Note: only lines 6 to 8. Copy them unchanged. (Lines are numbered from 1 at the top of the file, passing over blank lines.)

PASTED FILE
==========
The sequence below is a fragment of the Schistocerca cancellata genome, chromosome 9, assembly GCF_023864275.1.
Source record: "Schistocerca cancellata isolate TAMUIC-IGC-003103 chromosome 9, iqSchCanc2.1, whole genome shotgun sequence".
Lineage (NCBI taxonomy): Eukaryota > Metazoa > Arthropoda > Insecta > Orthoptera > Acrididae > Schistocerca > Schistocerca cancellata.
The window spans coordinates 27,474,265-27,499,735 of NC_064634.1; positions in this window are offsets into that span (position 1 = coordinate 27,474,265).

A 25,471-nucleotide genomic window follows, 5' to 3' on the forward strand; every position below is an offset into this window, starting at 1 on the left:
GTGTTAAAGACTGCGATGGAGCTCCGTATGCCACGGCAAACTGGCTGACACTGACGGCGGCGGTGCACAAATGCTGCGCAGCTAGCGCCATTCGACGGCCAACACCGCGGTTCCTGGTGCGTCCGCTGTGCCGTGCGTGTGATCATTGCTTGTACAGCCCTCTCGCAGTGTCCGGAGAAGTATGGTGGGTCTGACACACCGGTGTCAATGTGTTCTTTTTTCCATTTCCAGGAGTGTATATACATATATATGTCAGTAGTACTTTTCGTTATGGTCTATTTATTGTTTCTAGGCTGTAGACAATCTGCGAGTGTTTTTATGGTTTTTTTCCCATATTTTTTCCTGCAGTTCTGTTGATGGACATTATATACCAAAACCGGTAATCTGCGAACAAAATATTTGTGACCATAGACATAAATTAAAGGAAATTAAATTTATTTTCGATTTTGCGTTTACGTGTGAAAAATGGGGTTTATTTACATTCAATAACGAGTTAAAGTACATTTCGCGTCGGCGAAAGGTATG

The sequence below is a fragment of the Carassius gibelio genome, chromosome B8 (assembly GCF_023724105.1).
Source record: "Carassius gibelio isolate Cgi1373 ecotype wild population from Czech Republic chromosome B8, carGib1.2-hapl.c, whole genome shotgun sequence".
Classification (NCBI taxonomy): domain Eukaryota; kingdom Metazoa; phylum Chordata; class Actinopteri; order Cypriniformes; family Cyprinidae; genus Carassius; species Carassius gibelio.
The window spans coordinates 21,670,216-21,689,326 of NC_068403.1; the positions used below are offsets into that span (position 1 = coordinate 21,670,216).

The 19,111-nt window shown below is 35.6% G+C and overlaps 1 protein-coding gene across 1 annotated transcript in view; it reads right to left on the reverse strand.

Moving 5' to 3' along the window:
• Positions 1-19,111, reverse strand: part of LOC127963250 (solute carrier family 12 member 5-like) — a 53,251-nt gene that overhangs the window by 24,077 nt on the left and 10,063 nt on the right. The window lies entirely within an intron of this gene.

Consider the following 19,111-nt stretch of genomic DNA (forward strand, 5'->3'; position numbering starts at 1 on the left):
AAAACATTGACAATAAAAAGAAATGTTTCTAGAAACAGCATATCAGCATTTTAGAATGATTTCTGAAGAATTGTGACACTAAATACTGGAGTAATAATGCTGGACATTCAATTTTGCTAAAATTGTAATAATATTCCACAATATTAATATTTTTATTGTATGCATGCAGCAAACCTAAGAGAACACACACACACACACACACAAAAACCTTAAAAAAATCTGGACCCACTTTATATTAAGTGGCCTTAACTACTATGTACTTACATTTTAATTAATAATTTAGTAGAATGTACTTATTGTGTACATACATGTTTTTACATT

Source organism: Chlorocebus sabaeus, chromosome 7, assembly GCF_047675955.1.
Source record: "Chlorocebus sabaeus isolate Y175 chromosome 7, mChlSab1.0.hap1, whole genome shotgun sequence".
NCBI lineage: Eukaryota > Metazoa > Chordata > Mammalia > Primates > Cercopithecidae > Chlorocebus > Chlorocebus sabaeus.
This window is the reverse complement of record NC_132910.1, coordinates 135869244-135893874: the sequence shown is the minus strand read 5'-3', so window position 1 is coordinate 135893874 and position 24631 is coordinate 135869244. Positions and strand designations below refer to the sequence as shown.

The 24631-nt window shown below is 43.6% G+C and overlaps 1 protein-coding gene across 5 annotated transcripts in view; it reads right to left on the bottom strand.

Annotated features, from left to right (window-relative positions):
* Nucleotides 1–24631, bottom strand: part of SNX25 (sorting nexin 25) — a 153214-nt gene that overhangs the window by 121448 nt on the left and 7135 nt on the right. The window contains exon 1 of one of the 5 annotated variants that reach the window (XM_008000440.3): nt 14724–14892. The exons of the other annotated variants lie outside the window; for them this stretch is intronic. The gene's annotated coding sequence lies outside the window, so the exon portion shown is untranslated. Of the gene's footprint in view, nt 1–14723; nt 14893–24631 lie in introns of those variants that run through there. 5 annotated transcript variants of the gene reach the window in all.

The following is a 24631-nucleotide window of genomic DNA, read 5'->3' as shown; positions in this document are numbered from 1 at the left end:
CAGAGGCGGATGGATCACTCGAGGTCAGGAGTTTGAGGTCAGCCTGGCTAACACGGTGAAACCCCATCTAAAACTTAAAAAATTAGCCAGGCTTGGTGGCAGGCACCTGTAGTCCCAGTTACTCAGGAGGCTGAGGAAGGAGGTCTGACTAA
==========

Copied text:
GTGTTAAAGACTGCGATGGAGCTCCGTATGCCACGGCAAACTGGCTGACACTGACGGCGGCGGTGCACAAATGCTGCGCAGCTAGCGCCATTCGACGGCCAACACCGCGGTTCCTGGTGCGTCCGCTGTGCCGTGCGTGTGATCATTGCTTGTACAGCCCTCTCGCAGTGTCCGGAGAAGTATGGTGGGTCTGACACACCGGTGTCAATGTGTTCTTTTTTCCATTTCCAGGAGTGTATATACATATATATGTCAGTAGTACTTTTCGTTATGGTCTATTTATTGTTTCTAGGCTGTAGACAATCTGCGAGTGTTTTTATGGTTTTTTTCCCATATTTTTTCCTGCAGTTCTGTTGATGGACATTATATACCAAAACCGGTAATCTGCGAACAAAATATTTGTGACCATAGACATAAATTAAAGGAAATTAAATTTATTTTCGATTTTGCGTTTACGTGTGAAAAATGGGGTTTATTTACATTCAATAACGAGTTAAAGTACATTTCGCGTCGGCGAAAGGTATG

The sequence below is a fragment of the Carassius gibelio genome, chromosome B8 (assembly GCF_023724105.1).
Source record: "Carassius gibelio isolate Cgi1373 ecotype wild population from Czech Republic chromosome B8, carGib1.2-hapl.c, whole genome shotgun sequence".